Some 7,000 schools in Ethiopia’s war-torn Tigray region have been damaged in fighting in the East African country, and nearly 1.5 million students are unable to attend school, the Ethiopian government has said.
“As a result of #TPLF futile war in northern #Ethiopia in Tigray, Afar and Amhara regions, more than 7,000 schools have been fully (some partially) damaged,” Ethiopian Education Minister Getahun Mekuria said on his official Twitter account on Monday, referring to the Tigray People’s Liberation Front rebel group, which has been fighting the government.
“More than 1.42M students have been out of school already (in #Tigray) or will be out of school (in Afar, Amhara),” the minister said, describing the development as “very sad.”
The northern Ethiopian region has been wracked by violence since last November, when Prime Minister Abiy Ahmed deployed troops into Tigray to topple the TPLF, the regional ruling party, in response to attacks on army camps.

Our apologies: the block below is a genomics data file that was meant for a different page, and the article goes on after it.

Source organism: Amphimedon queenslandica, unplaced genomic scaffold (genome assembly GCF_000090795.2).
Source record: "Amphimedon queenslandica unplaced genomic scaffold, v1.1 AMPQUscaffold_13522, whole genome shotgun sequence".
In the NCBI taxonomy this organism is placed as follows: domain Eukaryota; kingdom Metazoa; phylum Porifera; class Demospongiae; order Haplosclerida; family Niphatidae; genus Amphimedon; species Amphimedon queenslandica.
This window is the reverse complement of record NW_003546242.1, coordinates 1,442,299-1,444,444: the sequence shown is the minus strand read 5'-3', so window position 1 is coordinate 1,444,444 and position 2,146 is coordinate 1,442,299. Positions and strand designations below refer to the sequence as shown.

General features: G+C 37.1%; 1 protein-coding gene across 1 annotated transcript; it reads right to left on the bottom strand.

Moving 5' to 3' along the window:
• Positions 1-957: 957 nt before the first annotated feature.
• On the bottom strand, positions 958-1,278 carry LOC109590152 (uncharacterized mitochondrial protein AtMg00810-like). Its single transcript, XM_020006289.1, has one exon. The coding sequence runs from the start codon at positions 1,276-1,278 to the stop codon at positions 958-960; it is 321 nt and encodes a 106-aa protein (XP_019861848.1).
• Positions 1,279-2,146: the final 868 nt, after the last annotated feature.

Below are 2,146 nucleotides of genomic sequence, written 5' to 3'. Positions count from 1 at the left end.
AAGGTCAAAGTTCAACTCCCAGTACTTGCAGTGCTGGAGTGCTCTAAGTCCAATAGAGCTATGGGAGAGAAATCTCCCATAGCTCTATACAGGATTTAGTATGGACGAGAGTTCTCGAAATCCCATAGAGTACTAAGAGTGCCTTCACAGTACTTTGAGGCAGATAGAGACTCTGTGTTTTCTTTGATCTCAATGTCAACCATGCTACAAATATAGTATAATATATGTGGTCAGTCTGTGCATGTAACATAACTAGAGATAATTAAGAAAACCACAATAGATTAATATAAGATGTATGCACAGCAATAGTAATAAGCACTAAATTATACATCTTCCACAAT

Although Abiy promised a swift victory, the war has dragged on for months, sparking a humanitarian crisis in the region and leading to the capture of neighboring Afar and Amhara region by the rebels.
The US government aid agency USAID alleged on Tuesday that TPLF forces had “looted” its warehouses, describing the move as a “great concern for humanitarians.”
“We know for a fact… that the TPLF, every town they’ve gone into, they looted the warehouses, they’ve looted trucks, they’ve caused a great deal of destruction in all the villages they visited and it’s a great concern for humanitarians,” said Sean Jones, head of the USAID mission in Ethiopia, in an interview with Ethiopian state television EBC.
“What we do have proof of is that several of our warehouses have been looted and completely emptied in the areas, particularly Amhara, the TPLF soldiers have gone into,” he said.
According to Jones, his agency has provided food support to five million people in northern Ethiopia, “inside of Tigray but also now in Amhara and Afar.”
The TPLF accused the African Union on Sunday of bias in favor of the Ethiopian government after the bloc selected former Nigerian president Olusegun Obasanjo as a mediator to end the months-long conflict, objecting that it would be “naive to expect this mission to work.”
As the conflict has deepened, the humanitarian toll has surged, and aid workers are struggling to reach cut-off populations and the 400,000 people facing famine-like conditions in Tigray, according to the United Nations (UN).
Last Thursday, the UN’s humanitarian agency, OCHA, said the flow of aid to Tigray had virtually stopped since August 20, with no trucks having been able to enter the region.